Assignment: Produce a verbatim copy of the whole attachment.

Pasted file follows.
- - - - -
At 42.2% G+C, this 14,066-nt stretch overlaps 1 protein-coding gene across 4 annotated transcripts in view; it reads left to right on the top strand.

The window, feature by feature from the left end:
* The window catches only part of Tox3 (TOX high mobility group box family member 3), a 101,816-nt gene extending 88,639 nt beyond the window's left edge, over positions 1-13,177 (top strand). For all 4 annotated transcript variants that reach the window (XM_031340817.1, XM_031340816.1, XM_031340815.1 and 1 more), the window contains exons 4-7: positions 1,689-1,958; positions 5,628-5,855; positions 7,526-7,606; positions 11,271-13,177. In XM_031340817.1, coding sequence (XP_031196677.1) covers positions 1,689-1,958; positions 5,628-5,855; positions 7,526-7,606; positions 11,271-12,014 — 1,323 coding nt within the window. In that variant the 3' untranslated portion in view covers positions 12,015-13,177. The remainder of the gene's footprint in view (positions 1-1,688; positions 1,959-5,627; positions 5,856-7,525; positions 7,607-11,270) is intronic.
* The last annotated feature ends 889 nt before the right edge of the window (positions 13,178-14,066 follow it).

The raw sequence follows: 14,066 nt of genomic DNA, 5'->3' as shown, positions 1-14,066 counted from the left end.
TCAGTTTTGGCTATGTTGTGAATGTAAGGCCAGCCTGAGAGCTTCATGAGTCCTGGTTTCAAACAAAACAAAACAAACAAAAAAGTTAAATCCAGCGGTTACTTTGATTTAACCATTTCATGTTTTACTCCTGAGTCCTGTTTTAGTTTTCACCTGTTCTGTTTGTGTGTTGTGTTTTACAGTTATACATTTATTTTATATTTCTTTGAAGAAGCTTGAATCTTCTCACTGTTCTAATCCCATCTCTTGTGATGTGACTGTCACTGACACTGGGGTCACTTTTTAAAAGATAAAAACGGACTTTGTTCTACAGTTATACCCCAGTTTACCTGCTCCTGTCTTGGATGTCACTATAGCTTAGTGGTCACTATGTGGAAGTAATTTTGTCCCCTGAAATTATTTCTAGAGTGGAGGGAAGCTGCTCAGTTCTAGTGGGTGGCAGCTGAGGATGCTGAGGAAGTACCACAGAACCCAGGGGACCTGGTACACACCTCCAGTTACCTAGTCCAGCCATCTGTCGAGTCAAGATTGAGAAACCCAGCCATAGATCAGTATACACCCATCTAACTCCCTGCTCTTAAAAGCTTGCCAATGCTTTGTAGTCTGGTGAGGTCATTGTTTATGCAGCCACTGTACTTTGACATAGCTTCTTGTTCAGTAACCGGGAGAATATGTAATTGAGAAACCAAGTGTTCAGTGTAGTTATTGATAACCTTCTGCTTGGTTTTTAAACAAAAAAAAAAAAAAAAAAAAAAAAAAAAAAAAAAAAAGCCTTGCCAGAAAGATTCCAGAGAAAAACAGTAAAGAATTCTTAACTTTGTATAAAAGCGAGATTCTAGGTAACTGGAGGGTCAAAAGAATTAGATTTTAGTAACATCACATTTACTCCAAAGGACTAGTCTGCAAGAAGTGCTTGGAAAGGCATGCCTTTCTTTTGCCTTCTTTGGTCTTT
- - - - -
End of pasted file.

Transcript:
At 42.2% G+C, this 14,066-nt stretch overlaps 1 protein-coding gene across 4 annotated transcripts in view; it reads left to right on the top strand.

The window, feature by feature from the left end:
* The window catches only part of Tox3 (TOX high mobility group box family member 3), a 101,816-nt gene extending 88,639 nt beyond the window's left edge, over positions 1-13,177 (top strand). For all 4 annotated transcript variants that reach the window (XM_031340817.1, XM_031340816.1, XM_031340815.1 and 1 more), the window contains exons 4-7: positions 1,689-1,958; positions 5,628-5,855; positions 7,526-7,606; positions 11,271-13,177. In XM_031340817.1, coding sequence (XP_031196677.1) covers positions 1,689-1,958; positions 5,628-5,855; positions 7,526-7,606; positions 11,271-12,014 — 1,323 coding nt within the window. In that variant the 3' untranslated portion in view covers positions 12,015-13,177. The remainder of the gene's footprint in view (positions 1-1,688; positions 1,959-5,627; positions 5,856-7,525; positions 7,607-11,270) is intronic.
* The last annotated feature ends 889 nt before the right edge of the window (positions 13,178-14,066 follow it).

The raw sequence follows: 14,066 nt of genomic DNA, 5'->3' as shown, positions 1-14,066 counted from the left end.
TCAGTTTTGGCTATGTTGTGAATGTAAGGCCAGCCTGAGAGCTTCATGAGTCCTGGTTTCAAACAAAACAAAACAAACAAAAAAGTTAAATCCAGCGGTTACTTTGATTTAACCATTTCATGTTTTACTCCTGAGTCCTGTTTTAGTTTTCACCTGTTCTGTTTGTGTGTTGTGTTTTACAGTTATACATTTATTTTATATTTCTTTGAAGAAGCTTGAATCTTCTCACTGTTCTAATCCCATCTCTTGTGATGTGACTGTCACTGACACTGGGGTCACTTTTTAAAAGATAAAAACGGACTTTGTTCTACAGTTATACCCCAGTTTACCTGCTCCTGTCTTGGATGTCACTATAGCTTAGTGGTCACTATGTGGAAGTAATTTTGTCCCCTGAAATTATTTCTAGAGTGGAGGGAAGCTGCTCAGTTCTAGTGGGTGGCAGCTGAGGATGCTGAGGAAGTACCACAGAACCCAGGGGACCTGGTACACACCTCCAGTTACCTAGTCCAGCCATCTGTCGAGTCAAGATTGAGAAACCCAGCCATAGATCAGTATACACCCATCTAACTCCCTGCTCTTAAAAGCTTGCCAATGCTTTGTAGTCTGGTGAGGTCATTGTTTATGCAGCCACTGTACTTTGACATAGCTTCTTGTTCAGTAACCGGGAGAATATGTAATTGAGAAACCAAGTGTTCAGTGTAGTTATTGATAACCTTCTGCTTGGTTTTTAAACAAAAAAAAAAAAAAAAAAAAAAAAAAAAAAAAAAAAAGCCTTGCCAGAAAGATTCCAGAGAAAAACAGTAAAGAATTCTTAACTTTGTATAAAAGCGAGATTCTAGGTAACTGGAGGGTCAAAAGAATTAGATTTTAGTAACATCACATTTACTCCAAAGGACTAGTCTGCAAGAAGTGCTTGGAAAGGCATGCCTTTCTTTTGCCTTCTTTGGTCTTT